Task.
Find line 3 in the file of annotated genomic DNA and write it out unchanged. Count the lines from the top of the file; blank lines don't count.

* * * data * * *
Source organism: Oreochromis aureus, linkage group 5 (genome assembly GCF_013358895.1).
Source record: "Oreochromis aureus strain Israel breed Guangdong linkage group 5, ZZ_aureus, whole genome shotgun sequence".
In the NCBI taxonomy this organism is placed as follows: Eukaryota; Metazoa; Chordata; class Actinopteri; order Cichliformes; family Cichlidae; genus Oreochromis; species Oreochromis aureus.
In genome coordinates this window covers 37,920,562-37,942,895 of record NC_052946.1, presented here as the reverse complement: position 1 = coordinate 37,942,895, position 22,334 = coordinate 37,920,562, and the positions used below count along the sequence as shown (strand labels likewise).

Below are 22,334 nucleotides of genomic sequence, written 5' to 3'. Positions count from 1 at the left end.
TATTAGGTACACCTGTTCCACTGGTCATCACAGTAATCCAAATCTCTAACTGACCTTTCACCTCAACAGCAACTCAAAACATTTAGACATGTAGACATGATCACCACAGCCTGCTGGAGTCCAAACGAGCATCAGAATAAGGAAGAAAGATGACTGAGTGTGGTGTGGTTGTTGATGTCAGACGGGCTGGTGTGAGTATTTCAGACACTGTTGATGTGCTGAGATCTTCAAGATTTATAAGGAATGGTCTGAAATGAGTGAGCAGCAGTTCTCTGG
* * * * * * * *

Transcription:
In the NCBI taxonomy this organism is placed as follows: Eukaryota; Metazoa; Chordata; class Actinopteri; order Cichliformes; family Cichlidae; genus Oreochromis; species Oreochromis aureus.